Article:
Viral load will be no defence against prosecution for HIV exposure or transmission in Norway

HIV campaigners reacted with dismay today to the issuing of a report by a Norwegian Commission on HIV and the Law which, while making one significant concession in the shape of allowing condom use as a defence, in some other ways strengthens the options the state has to prosecute individuals who infect, or expose others to, HIV.

Until now individuals were prosecuted in Norway under a 1902 law intended to be used against people who negligently or deliberately spread contagious diseases such as tuberculosis (TB) but which has, in practice, only ever been used in cases involving HIV, and only since 1991, apart from one isolated case in the 1930s.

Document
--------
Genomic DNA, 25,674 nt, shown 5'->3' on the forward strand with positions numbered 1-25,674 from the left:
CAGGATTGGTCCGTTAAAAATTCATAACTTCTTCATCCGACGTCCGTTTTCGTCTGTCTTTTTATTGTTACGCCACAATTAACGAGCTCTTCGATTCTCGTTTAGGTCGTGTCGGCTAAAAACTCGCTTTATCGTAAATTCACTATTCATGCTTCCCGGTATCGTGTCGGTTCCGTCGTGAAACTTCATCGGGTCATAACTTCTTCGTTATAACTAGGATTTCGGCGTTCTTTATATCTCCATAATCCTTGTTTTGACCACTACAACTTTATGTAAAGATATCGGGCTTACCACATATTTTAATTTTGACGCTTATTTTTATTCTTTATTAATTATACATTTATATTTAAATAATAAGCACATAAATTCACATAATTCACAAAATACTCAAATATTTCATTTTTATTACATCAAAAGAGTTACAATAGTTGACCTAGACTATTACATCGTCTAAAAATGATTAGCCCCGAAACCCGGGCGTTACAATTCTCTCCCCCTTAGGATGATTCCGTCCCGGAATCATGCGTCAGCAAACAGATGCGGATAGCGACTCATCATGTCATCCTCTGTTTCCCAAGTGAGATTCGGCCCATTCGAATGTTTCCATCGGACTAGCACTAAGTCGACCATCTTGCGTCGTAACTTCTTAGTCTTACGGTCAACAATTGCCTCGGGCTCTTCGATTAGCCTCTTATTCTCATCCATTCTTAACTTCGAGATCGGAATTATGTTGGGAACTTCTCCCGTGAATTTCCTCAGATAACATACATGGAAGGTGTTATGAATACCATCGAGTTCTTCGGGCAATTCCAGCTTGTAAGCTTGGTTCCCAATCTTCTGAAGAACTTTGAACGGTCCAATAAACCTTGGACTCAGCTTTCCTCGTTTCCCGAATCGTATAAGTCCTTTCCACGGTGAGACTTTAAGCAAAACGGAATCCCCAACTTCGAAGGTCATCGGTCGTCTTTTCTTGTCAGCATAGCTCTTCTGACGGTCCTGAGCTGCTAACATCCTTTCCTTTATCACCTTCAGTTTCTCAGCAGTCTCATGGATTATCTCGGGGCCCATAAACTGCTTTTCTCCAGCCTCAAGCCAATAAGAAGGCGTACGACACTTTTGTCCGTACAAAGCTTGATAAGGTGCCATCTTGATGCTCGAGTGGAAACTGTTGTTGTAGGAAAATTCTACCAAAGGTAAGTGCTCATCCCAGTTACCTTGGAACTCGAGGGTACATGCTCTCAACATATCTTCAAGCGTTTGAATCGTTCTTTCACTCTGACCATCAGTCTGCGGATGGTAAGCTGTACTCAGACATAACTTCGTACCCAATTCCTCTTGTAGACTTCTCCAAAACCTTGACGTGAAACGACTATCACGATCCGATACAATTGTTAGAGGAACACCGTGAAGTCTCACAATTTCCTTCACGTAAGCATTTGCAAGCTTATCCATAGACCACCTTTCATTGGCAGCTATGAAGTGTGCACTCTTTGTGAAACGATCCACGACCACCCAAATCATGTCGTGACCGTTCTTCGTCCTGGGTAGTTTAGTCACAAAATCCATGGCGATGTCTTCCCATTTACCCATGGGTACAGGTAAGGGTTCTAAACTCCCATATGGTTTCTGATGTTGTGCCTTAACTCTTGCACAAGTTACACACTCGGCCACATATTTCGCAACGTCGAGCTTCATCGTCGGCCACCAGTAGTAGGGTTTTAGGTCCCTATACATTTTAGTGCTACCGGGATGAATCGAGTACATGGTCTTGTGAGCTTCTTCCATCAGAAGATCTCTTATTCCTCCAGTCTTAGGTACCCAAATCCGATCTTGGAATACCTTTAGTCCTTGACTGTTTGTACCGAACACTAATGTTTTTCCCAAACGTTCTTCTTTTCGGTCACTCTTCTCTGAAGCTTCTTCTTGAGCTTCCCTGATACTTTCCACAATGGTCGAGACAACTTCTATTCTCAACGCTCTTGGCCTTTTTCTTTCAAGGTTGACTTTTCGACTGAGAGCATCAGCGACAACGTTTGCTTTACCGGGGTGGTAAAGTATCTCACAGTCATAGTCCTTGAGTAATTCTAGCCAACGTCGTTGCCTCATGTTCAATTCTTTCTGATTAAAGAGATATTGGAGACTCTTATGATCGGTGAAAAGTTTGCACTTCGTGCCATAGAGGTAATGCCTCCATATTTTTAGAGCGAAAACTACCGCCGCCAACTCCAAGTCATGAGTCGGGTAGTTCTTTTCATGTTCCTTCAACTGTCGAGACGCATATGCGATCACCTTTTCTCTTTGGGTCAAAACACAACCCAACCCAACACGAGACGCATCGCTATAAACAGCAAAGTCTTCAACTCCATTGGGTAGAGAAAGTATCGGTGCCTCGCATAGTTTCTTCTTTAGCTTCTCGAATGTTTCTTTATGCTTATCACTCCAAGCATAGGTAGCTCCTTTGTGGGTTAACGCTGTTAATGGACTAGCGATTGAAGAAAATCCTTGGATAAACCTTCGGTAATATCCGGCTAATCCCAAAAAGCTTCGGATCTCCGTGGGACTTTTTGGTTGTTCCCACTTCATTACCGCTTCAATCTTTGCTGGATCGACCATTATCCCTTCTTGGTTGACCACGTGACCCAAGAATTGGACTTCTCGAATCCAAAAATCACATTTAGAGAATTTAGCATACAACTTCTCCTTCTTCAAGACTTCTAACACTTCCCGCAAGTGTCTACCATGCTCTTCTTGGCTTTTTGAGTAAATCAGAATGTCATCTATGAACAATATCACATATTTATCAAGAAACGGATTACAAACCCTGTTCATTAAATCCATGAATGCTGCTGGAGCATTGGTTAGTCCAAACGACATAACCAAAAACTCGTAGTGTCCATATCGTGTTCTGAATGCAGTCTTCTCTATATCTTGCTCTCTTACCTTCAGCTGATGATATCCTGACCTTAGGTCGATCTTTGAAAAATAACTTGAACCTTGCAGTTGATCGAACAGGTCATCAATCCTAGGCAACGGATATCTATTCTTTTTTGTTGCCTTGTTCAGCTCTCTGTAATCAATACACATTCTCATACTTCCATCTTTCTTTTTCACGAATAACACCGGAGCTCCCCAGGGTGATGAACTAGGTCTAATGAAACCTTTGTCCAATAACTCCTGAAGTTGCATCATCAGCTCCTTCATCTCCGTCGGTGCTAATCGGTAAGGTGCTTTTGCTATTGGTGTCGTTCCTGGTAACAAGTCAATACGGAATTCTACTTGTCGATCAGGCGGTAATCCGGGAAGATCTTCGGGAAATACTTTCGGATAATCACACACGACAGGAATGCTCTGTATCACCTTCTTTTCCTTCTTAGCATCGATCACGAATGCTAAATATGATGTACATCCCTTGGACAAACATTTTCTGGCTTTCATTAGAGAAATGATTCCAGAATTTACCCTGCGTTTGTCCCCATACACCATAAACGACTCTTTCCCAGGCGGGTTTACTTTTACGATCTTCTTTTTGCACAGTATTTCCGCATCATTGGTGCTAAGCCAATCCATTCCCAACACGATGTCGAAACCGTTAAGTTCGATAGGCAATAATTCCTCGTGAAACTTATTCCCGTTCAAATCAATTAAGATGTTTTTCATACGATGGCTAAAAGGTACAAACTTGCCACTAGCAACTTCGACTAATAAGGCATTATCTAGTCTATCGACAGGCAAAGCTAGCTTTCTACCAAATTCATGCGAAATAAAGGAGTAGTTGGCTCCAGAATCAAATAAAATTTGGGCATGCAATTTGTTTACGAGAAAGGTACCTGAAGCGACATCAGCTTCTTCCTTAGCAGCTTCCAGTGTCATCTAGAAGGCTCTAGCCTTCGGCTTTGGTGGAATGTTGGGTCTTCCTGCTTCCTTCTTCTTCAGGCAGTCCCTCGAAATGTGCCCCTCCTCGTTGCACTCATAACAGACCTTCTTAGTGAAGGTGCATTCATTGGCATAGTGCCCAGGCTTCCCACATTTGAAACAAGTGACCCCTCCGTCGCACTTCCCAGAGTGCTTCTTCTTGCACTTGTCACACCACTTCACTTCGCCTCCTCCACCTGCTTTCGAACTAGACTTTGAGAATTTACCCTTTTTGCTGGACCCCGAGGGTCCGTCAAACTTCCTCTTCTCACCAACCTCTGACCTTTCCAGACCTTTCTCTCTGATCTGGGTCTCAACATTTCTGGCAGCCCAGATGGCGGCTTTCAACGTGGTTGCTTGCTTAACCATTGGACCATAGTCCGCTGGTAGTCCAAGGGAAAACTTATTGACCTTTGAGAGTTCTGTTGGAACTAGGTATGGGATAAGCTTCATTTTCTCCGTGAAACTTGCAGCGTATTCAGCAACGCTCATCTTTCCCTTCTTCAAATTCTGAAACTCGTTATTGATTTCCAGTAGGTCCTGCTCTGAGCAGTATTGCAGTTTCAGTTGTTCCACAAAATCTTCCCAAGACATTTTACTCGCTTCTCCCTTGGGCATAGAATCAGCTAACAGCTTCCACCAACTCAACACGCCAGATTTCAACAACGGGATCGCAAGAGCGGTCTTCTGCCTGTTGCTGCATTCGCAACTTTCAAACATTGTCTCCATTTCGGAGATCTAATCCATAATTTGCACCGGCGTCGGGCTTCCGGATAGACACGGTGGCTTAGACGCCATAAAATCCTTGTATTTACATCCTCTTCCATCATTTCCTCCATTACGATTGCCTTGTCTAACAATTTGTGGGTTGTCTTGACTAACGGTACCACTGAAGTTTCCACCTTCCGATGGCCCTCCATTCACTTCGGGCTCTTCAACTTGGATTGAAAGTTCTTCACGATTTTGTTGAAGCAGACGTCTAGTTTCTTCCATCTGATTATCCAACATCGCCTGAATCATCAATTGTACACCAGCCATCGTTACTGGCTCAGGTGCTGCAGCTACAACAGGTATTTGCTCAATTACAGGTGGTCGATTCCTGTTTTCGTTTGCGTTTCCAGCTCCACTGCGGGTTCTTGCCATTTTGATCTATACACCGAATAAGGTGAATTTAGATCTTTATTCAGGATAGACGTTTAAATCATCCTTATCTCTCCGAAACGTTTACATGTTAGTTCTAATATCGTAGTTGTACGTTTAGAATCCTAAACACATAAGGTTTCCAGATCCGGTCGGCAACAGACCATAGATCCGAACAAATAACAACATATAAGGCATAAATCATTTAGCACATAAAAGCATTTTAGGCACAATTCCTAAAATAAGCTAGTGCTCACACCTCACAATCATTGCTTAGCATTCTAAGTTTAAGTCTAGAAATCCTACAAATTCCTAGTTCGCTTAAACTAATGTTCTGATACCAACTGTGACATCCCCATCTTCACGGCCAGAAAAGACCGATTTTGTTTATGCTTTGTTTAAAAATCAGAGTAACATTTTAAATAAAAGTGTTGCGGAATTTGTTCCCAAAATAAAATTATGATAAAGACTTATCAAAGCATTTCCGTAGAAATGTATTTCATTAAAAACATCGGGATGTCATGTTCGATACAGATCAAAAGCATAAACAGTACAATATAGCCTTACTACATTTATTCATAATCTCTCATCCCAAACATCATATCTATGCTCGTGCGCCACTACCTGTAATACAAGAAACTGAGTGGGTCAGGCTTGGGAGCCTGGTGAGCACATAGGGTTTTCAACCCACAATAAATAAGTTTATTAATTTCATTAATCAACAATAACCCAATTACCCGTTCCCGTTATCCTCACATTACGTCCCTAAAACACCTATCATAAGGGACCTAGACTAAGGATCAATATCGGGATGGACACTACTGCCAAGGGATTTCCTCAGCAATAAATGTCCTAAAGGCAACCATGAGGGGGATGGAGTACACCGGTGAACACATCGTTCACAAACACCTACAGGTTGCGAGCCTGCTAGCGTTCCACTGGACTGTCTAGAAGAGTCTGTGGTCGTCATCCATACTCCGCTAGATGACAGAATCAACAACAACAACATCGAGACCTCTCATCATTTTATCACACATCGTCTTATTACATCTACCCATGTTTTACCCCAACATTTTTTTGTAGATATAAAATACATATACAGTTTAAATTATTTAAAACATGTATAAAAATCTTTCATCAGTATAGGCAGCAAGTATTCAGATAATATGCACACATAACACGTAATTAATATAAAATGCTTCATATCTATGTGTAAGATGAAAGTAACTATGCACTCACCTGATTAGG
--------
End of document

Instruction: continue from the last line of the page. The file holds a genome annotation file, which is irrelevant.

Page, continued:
A coalition of HIV activists had campaigned for the law to be revised, hoping that an examination of the law would lead to it restricting HIV transmission prosecutions to clearly deliberate ones or at least only to transmission rather than exposure, as has happened in some other countries such the Netherlands and Denmark – which suspended prosecutions under its own criminal code last year. The occasion to do this was prompted by a revision of the 1902 act, the legislative framework for which was voted through in 2005.

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